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TGF-beta Signaling Pathway

The signal transduction mechanisms underlying the pathophysiological activities of transforming growth factor-? (TGF-?) have been extensively studied since its discovery nearly 30 years ago. TGF-? ligands belong to a large superfamily of cytokines that bears its name (TGF-? Superfamily) and includes bone morphogenic proteins, activins, inhibin, growth/differentiation factors, Mullerian inhibiting substance, Nodal, and several other structurally-related polypeptides. Mammals express three TGF-? isoforms (i.e., TGF-?1, TGF-?2, and TGF-?3) that are encoded by distinct genes in a tissue-specific and developmentally-regulated manner. TGF-? was identified originally via its stimulation of morphological transformation and anchorage-independent growth in fibroblasts; however, this cytokine is now recognized as being a potent tumor suppressor that prevents the dysregulated growth and survival of epithelial, endothelial, and hematopoietic cells. In addition, numerous studies have clearly established TGF-? as a multifunctional cytokine that plays essential roles in regulating virtually all aspects of mammalian development and differentiation, and in maintaining mammalian tissue homeostasis. The pleiotropic nature of TGF-? is highlighted by the fact that every cell in the metazoan body can produce and respond to this cytokine. Even more remarkably, malignant cells have evolved a variety of complex mechanisms capable of circumventing the tumor suppressing activities of TGF-?, and in doing so, typically convert the functions of TGF-? to that of a tumor promoter, particularly the induction of carcinoma epithelial-mesenchymal transition, invasion, and dissemination to distant organ sites. This peculiar conversion in TGF-? function is known as the "TGF-? Paradox", which underlies the lethality of TGF-? in metastatic cancer cells. Thus, elucidating the effectors and signaling modules activated by TGF-? may offer new insights into the development of novel neoadjuvants capable of effectively targeting the TGF-? pathway to significantly improve the clinical course of patients with cancer, fibrosis, or immunologic disorders. TGF-? is secreted from cells as a latent homodimeric polypeptide that becomes tethered to the extracellular matrix by latent-TGF-?-binding proteins. Mature TGF-? isoforms are activated and liberated from extracellular matrix depots by a variety of mechanisms, including proteolysis, reactive oxygen species, changes in pH, and physical interactions with integrins, thromobspondin-1, or SPARC. Once activated, mature TGF-? initiates transmembrane signaling by binding to two distinct transmembrane Ser/Thr protein kinases, termed TGF-? type I (T?R-I) and type II (T?R-II) receptors. In some cells and tissues, TGF-? also binds to a third cell surface receptor, TGF-? type III (T?R-III), which transfers TGF-? to T?R-II and T?R-I. Full activation of these cytokine:receptor ternary complexes transpires upon T?R-II-mediated transphosphorylation and activation of T?R-I, which then phosphorylates and activates the latent transcription factors, Smad2 and Smad3. Afterward, phosphorylated Smad2/3 interact physically with Smad4, with the resulting heterotrimers translocating into the nucleus to regulate the expression of TGF-?-responsive genes. These Smad-dependent events are subject to fine-tuning and crosstalk regulation in the cytoplasm by their interaction with a variety of adapter molecules, including SARA, Hgs, PML and Dab2, and with Smad7, whose inhibitory activity is modulated by STRAP, AMSH2, and Arkadia; and in the nucleus by their interaction with a variety of transcriptional activators and repressors that occur in a gene- and cell-specific manner. In addition to activating canonical Smad2/3-dependent signaling, accumulating evidence clearly links the development of a variety of human pathologies to aberrant coupling of TGF-? to its noncanonical effector molecules. Included in this ever expanding list of noncanonical signaling molecules stimulated by TGF-? are PI3K, AKT, mTOR, integrins and focal adhesion kinase, and members of the MAP kinase (e.g., ERK1/2, JNK, and p38 MAPK small GTP-binding proteins (e.g., Ras, Rho, and Rac1). The interactions and intersections between canonical and noncanonical TGF-? signaling systems are depicted in the pathway map. Please access this pathway at NetSlim database. If you use this pathway, you must cite following paper: Kandasamy, K., Mohan, S. S., Raju, R., Keerthikumar, S., Kumar, G. S. S., Venugopal, A. K., Telikicherla, D., Navarro, J. D., Mathivanan, S., Pecquet, C., Gollapudi, S. K., Tattikota, S. G., Mohan, S., Padhukasahasram, H., Subbannayya, Y., Goel, R., Jacob, H. K. C., Zhong, J., Sekhar, R., Nanjappa, V., Balakrishnan, L., Subbaiah, R., Ramachandra, Y. L., Rahiman, B. A., Prasad, T. S. K., Lin, J., Houtman, J. C. D., Desiderio, S., Renauld, J., Constantinescu, S. N., Ohara, O., Hirano, T., Kubo, M., Singh, S., Khatri, P., Draghici, S., Bader, G. D., Sander, C., Leonard, W. J. and Pandey, A. (2010). NetPath: A public resource of curated signal transduction pathways. Genome Biology. 11:R3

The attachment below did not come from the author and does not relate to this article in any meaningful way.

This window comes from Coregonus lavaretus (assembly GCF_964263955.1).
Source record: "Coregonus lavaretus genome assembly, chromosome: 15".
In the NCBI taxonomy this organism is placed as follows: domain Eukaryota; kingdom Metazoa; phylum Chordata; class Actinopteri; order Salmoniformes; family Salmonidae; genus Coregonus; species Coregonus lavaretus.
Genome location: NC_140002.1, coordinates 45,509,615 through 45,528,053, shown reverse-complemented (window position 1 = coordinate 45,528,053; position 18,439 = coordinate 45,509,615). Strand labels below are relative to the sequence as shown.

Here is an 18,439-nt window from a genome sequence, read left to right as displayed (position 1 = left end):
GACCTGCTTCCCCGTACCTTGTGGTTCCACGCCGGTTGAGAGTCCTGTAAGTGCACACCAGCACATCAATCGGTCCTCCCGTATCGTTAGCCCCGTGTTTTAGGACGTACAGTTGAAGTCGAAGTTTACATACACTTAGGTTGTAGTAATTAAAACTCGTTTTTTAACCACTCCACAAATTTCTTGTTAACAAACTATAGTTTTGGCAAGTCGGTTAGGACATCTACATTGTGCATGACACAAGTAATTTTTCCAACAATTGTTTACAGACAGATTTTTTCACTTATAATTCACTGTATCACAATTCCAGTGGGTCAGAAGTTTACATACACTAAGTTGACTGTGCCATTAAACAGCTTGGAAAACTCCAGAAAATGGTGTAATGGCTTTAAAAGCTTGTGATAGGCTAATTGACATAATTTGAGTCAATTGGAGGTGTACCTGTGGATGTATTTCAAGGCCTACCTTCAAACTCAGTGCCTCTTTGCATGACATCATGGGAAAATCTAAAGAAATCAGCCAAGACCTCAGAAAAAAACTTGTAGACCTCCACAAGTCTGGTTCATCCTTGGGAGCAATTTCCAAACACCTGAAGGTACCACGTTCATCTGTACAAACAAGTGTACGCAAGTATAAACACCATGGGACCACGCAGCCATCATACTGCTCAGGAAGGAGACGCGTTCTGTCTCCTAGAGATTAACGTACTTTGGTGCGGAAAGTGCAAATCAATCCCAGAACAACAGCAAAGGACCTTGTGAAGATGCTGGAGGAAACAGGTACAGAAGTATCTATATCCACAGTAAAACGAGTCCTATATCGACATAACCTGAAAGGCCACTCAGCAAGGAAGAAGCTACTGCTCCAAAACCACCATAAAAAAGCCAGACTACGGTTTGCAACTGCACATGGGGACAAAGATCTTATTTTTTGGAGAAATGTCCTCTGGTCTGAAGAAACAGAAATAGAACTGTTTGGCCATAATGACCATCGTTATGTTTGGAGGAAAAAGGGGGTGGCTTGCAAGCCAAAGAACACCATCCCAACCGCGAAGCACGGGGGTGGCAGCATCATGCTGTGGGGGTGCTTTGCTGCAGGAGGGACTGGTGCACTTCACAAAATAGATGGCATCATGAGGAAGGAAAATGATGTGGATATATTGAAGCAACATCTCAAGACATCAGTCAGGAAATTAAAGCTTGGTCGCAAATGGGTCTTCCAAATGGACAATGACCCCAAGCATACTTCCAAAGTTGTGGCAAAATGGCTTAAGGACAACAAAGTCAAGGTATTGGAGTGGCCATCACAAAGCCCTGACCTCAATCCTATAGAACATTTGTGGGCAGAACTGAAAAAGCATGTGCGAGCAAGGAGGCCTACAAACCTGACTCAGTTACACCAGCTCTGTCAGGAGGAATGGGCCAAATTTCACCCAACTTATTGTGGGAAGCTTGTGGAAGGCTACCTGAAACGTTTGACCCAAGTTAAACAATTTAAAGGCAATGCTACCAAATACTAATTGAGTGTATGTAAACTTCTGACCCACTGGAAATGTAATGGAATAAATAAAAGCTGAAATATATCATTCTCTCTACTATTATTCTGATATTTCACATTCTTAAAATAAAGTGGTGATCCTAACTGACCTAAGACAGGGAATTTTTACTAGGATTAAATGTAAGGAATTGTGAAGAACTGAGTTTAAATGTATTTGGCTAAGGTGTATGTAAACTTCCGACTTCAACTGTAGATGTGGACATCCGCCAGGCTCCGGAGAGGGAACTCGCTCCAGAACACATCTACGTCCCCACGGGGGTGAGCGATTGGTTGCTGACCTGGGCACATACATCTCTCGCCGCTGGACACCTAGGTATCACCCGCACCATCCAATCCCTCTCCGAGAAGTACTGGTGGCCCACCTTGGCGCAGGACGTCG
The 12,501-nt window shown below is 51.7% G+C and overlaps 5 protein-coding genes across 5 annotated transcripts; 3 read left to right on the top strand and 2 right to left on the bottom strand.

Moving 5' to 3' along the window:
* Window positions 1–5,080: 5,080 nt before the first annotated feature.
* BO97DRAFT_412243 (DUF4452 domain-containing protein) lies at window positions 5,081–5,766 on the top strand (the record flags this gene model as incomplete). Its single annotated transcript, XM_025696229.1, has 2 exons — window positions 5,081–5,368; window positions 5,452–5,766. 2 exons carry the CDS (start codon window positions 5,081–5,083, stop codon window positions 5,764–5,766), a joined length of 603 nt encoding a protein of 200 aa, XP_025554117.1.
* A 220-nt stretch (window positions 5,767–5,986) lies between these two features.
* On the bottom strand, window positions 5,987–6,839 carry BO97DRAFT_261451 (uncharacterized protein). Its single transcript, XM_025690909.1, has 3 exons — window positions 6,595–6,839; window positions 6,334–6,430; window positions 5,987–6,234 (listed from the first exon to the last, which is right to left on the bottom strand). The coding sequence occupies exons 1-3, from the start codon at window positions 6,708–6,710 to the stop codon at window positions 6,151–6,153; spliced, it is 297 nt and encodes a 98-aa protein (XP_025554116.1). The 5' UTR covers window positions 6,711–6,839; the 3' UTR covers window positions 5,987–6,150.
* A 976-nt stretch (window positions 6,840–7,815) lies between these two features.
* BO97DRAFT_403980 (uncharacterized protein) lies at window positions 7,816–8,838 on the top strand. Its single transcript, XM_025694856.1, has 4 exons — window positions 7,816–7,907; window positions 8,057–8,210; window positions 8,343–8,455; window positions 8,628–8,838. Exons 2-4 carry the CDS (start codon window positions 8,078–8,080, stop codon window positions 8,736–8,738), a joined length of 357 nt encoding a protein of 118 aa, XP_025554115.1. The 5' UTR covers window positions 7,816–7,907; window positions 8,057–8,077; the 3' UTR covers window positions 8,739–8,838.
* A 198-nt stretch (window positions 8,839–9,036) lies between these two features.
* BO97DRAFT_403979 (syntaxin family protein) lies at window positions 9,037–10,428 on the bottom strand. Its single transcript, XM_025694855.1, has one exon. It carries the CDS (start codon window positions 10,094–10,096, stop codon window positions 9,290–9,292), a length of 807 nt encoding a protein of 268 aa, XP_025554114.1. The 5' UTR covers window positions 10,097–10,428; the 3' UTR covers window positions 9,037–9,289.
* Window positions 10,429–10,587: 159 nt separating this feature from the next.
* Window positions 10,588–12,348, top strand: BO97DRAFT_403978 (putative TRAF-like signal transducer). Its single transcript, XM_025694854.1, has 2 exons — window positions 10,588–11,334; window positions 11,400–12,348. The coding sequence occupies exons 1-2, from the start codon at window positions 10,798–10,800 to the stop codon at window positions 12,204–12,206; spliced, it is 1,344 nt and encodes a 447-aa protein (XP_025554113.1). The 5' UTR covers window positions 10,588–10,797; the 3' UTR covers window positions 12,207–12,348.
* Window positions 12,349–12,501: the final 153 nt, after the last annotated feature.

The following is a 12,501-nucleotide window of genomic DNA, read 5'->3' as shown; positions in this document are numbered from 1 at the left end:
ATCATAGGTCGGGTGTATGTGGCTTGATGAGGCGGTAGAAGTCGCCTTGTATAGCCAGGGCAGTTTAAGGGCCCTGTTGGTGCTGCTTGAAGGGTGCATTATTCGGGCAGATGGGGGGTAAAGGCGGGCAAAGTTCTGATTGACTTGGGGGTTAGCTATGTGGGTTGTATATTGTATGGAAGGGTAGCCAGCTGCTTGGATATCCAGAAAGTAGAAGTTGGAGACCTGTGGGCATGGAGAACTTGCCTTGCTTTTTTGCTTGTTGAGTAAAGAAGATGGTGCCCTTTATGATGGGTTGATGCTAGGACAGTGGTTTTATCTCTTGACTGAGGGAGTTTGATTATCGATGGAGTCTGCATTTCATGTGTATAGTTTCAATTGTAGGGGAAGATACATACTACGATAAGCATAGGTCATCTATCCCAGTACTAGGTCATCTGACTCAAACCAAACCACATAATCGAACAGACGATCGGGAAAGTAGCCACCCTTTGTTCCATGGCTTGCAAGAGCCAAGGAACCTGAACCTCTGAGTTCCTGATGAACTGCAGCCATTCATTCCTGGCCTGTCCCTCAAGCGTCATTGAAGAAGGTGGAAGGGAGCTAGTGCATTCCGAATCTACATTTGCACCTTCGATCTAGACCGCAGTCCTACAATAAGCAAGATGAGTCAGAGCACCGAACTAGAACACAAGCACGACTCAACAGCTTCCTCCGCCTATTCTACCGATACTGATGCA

from WikiPathways source record: WP366
Type: pathway
Taxonomic scope
organism-specific biosystem

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